We drive north, neatly missing Mark Twain’s Cave, and discovering a wonderful view of the Mississippi in all it’s splendor, flowing wide – and high. On one side of the road train tracks lay between us and the river, and to the other side ponderous limestone cliffs with the odd rockfall edge the other side. After admiring this unexpected view, we turn around and try for the cave again.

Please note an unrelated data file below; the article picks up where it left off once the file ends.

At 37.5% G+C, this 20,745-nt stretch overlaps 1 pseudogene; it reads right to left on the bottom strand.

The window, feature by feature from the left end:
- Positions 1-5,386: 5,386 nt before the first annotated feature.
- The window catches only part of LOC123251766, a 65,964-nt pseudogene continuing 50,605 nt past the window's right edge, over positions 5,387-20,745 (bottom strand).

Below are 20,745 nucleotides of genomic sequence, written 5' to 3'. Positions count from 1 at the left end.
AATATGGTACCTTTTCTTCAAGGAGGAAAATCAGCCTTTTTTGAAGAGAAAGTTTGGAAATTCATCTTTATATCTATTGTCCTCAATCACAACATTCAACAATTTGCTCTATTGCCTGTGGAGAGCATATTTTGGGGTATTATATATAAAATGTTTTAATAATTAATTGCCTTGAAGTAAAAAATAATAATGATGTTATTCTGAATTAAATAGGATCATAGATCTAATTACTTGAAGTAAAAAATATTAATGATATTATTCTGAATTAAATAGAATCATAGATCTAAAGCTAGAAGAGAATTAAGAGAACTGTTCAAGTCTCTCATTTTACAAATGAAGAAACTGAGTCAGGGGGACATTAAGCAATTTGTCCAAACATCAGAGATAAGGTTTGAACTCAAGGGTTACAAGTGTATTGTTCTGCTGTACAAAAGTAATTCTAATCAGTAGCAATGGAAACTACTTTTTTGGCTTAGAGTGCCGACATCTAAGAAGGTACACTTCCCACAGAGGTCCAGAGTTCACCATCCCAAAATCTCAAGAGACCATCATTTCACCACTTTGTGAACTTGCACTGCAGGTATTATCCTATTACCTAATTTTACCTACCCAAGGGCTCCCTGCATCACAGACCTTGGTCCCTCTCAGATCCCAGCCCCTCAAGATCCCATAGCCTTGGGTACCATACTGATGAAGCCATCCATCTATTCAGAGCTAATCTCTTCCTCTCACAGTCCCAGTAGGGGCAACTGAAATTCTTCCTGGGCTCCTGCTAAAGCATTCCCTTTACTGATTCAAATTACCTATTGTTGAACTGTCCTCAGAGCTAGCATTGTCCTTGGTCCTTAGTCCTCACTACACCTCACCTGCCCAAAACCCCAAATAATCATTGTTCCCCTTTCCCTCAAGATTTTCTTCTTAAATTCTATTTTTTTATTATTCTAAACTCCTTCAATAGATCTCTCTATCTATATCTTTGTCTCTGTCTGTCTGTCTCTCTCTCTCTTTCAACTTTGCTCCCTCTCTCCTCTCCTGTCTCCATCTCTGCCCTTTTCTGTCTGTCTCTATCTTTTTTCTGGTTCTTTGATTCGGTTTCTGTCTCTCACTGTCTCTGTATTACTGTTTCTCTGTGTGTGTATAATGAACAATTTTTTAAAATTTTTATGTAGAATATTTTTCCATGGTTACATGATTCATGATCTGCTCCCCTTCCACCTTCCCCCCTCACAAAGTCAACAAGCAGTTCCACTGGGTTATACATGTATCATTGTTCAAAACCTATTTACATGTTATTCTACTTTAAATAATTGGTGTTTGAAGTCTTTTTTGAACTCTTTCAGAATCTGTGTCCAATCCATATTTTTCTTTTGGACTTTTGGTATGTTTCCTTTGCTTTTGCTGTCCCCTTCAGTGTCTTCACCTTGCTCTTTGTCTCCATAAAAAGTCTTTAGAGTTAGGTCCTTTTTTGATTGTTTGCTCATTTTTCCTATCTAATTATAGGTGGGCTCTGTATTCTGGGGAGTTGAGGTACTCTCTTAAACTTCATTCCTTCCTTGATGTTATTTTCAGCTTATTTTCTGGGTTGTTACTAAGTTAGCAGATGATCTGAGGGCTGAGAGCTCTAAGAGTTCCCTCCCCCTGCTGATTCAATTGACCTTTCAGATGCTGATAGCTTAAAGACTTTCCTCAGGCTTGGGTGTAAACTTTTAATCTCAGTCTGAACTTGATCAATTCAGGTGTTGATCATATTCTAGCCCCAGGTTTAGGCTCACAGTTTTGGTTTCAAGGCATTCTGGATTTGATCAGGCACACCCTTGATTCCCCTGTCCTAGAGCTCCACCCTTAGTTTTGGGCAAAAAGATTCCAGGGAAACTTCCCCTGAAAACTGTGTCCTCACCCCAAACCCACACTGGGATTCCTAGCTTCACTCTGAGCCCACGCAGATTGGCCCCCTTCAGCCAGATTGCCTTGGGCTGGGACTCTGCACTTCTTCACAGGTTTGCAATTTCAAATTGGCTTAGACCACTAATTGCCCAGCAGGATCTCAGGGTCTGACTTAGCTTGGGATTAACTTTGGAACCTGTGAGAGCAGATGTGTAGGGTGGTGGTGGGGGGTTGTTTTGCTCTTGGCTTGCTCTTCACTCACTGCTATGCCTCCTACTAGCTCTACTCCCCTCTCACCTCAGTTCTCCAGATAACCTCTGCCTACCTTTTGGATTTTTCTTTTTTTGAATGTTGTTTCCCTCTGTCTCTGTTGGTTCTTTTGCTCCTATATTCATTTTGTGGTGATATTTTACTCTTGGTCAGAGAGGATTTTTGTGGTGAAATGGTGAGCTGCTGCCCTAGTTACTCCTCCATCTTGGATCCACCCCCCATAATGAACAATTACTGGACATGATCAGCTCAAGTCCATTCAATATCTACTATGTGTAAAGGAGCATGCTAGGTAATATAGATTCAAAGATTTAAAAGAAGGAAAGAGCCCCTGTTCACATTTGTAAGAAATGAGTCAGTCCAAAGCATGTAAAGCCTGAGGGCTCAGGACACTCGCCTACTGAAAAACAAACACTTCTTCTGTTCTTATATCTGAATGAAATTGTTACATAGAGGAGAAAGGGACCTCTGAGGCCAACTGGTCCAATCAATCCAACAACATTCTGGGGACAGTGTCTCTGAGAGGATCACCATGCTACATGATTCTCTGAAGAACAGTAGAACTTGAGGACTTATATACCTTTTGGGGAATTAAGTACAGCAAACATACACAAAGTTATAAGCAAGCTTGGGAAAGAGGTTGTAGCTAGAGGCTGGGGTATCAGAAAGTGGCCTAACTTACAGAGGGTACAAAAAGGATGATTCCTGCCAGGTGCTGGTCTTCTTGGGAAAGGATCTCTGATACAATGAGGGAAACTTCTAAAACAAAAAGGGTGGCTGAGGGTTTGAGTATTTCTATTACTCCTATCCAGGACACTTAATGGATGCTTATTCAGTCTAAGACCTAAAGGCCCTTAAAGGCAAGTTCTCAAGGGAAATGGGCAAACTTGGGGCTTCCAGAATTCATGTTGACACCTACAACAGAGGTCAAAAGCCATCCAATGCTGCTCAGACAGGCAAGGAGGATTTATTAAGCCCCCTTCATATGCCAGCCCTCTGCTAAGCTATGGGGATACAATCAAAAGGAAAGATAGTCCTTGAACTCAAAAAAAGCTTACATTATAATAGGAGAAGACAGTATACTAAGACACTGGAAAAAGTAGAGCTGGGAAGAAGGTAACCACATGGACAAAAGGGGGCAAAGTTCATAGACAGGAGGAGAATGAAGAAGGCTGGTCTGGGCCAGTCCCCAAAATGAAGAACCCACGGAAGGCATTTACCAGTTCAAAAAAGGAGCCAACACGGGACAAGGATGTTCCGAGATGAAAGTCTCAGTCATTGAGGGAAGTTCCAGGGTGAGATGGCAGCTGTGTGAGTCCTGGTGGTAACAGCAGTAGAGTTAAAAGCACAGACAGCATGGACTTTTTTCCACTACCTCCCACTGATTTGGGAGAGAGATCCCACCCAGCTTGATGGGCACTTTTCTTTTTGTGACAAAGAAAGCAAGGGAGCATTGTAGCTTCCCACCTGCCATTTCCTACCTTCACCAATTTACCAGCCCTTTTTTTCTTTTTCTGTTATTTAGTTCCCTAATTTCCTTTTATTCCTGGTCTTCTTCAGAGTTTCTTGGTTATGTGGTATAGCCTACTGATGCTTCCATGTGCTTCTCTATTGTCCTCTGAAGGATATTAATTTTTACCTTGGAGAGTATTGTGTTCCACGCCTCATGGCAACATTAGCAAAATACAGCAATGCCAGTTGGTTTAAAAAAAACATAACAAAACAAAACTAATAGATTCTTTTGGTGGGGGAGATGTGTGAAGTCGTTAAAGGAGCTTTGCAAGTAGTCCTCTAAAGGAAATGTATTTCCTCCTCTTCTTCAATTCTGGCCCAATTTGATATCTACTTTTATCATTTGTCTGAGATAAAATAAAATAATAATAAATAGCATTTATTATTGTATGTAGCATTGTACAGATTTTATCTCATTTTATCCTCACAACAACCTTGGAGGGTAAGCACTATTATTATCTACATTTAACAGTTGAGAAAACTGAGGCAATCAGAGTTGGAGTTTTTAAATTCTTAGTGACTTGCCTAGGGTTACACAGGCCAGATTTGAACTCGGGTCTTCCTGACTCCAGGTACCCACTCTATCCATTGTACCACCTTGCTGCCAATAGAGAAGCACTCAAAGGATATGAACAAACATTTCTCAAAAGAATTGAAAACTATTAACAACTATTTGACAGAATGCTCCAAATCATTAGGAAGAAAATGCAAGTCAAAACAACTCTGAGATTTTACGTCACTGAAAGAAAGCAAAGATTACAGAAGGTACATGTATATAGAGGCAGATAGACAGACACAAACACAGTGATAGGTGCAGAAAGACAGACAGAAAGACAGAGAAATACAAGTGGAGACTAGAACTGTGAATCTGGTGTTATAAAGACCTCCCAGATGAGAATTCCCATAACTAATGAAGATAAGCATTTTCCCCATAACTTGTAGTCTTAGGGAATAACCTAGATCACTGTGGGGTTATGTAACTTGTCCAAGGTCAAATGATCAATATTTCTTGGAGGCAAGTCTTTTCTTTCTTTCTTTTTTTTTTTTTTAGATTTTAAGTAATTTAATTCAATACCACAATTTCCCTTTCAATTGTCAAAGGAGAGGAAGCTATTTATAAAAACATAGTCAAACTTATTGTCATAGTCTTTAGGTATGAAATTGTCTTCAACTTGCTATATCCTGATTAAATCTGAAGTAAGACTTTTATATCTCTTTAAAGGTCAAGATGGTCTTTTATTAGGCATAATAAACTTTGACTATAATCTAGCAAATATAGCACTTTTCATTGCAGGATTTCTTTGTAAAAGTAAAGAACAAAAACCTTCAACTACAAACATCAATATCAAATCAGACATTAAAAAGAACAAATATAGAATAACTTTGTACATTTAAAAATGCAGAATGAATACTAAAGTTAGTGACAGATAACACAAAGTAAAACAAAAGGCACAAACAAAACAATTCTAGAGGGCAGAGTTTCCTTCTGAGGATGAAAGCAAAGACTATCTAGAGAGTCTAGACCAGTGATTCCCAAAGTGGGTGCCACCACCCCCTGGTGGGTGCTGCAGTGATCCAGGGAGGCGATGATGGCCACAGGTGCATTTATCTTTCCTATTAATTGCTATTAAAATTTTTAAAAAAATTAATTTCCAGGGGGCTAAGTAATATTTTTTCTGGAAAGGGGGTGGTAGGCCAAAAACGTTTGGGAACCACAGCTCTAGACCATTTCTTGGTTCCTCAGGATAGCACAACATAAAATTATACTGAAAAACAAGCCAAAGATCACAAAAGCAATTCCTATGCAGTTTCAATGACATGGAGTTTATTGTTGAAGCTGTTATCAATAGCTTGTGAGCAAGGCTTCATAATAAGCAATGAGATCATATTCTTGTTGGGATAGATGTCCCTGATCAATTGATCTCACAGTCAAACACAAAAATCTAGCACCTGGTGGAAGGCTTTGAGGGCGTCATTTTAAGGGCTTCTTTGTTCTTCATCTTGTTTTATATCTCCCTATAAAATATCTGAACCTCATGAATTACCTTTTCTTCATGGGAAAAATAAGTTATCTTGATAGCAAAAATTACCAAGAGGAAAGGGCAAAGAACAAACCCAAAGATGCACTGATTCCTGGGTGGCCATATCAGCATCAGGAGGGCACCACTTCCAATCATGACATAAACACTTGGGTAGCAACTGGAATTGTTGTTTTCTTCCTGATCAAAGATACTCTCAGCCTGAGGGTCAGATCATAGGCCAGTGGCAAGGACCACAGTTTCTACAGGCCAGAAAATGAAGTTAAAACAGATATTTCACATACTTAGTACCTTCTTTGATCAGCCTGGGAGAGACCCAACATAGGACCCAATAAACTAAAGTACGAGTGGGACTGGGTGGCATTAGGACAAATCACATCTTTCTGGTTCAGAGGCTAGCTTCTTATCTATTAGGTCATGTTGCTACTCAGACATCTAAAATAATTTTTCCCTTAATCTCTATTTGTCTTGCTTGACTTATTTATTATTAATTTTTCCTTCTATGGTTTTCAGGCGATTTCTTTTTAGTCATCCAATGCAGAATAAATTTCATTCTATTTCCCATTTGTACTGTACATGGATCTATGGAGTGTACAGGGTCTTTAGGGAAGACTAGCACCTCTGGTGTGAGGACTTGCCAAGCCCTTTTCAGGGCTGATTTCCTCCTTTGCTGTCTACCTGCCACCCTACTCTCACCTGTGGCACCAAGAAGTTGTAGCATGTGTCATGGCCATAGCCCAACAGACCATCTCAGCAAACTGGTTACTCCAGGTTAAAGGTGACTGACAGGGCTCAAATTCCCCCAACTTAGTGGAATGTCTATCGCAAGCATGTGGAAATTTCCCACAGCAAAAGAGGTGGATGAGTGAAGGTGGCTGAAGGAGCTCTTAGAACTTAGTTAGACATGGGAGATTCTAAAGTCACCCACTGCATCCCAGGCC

Whether Mark Twain ever visited this specific cave is a matter of conjecture; he includes one in his story of Tom Sawyer, but the limestone bluffs of this region are riddled with caves and crevices. We stop to check it out – and discover it costs the princely sum of sixteen dollars a head to go in for an hour, and the next tour would leave in thirty minutes. This and the general apathy of the store, reeking of a top-notch tourist trap sets us off, especially since the “eatery” that was promised appears to be a makeshift campground office, mini-store, storage room and ad-hoc kitchen with delusions of grandeur. I quickly procured the safest provisions possible – two ice cream sandwiches – to tide us over since other than an awkwardly placed Subway that is within spitting distance of a pawn shop we have not seen anything resembling a take-out place.